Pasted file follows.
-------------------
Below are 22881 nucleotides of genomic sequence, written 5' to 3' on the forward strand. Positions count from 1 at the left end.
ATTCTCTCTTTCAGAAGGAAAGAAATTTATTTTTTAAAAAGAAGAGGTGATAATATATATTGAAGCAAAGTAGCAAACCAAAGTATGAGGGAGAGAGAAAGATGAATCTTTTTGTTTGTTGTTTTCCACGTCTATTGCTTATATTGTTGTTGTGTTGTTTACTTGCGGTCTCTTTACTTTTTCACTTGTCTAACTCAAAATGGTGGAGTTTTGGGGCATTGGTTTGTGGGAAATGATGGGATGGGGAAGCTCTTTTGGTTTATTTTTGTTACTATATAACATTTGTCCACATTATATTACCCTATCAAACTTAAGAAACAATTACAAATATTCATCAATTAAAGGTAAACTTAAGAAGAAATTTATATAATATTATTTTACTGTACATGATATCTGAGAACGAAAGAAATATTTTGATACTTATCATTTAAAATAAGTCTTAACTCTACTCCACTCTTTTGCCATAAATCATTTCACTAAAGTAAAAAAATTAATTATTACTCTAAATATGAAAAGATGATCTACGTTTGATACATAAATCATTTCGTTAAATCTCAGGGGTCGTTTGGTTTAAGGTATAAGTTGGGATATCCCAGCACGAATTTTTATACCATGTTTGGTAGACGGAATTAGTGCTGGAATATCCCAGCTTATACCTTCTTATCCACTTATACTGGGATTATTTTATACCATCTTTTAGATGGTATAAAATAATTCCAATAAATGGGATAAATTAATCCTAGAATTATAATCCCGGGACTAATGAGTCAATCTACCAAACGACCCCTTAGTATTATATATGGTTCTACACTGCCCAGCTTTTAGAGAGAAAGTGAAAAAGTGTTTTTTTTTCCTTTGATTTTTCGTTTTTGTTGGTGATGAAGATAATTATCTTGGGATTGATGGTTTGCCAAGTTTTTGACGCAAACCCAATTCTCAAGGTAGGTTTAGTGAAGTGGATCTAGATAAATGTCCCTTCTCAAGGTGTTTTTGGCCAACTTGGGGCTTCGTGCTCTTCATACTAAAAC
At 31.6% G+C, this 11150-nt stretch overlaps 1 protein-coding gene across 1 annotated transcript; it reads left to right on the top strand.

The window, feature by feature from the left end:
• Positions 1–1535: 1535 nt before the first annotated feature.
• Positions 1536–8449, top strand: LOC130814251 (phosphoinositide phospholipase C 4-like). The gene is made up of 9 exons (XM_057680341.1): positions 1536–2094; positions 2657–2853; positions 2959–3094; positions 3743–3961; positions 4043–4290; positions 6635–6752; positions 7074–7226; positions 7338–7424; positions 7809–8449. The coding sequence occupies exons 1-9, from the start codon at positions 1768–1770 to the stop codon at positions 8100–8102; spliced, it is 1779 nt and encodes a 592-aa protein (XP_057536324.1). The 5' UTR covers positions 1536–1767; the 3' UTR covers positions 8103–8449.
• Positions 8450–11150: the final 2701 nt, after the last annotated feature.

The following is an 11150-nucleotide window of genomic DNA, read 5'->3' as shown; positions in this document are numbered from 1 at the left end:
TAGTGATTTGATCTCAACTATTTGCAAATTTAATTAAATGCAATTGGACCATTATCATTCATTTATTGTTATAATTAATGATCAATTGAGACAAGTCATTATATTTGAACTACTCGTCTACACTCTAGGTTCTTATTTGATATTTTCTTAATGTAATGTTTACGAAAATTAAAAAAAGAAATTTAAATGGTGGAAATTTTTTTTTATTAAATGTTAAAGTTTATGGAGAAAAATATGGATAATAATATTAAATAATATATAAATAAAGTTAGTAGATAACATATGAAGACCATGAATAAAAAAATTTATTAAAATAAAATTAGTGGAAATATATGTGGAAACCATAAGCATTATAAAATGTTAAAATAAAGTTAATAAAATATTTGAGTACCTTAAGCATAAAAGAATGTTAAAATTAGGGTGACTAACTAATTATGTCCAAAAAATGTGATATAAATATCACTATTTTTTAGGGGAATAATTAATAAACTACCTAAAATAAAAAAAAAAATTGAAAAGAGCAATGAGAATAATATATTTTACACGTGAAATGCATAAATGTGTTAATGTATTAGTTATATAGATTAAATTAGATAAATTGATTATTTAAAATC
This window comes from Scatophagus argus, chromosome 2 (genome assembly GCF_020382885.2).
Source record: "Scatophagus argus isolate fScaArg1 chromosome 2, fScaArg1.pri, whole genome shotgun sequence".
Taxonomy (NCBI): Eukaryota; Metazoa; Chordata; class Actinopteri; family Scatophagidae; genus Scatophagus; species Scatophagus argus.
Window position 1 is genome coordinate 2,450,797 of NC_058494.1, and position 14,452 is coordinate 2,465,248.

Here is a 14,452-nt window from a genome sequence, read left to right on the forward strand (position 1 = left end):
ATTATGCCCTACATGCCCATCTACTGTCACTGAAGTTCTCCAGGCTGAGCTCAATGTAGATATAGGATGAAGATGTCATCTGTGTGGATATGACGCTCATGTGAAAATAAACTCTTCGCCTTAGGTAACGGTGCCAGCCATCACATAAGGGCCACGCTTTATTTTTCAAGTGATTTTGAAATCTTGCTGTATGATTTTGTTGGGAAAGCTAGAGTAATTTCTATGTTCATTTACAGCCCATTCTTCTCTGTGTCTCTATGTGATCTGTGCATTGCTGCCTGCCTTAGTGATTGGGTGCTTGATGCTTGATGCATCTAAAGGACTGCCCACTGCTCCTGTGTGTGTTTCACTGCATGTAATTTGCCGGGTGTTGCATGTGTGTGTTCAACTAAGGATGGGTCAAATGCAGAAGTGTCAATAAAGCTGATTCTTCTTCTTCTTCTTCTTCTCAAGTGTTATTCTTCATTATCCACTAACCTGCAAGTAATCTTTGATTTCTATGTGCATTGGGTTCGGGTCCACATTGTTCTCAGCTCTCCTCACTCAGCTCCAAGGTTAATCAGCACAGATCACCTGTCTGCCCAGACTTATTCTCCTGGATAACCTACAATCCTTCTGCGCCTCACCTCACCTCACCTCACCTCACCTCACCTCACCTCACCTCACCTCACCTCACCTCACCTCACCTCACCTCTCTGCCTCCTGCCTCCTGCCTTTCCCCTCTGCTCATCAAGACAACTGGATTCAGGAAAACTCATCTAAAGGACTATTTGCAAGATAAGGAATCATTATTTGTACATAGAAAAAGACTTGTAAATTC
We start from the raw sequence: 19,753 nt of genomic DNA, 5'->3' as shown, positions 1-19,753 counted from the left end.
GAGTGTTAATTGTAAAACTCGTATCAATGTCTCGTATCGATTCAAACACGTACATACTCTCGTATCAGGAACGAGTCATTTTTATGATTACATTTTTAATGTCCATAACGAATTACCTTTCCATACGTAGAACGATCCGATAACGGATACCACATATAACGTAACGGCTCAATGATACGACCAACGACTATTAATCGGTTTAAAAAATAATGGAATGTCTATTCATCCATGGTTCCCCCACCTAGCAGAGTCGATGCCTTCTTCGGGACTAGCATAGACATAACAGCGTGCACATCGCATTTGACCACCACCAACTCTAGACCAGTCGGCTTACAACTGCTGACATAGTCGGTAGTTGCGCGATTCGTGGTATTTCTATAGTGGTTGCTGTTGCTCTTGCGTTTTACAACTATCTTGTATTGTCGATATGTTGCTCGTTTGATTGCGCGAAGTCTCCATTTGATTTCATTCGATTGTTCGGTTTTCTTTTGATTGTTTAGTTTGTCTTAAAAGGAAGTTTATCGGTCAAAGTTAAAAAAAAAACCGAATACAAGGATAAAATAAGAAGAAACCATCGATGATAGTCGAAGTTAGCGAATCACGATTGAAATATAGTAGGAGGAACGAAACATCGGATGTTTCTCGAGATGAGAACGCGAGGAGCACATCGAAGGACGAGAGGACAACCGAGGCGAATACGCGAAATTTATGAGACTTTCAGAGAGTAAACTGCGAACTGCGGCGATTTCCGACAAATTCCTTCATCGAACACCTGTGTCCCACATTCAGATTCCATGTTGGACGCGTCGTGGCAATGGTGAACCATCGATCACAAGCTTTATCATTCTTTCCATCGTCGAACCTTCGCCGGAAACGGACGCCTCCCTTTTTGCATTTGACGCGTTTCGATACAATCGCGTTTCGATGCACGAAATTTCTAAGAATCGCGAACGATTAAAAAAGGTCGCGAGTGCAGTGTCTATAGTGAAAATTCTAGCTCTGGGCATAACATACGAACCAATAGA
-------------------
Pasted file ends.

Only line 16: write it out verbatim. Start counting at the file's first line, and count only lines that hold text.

We start from the raw sequence: 19,753 nt of genomic DNA, 5'->3' as shown, positions 1-19,753 counted from the left end.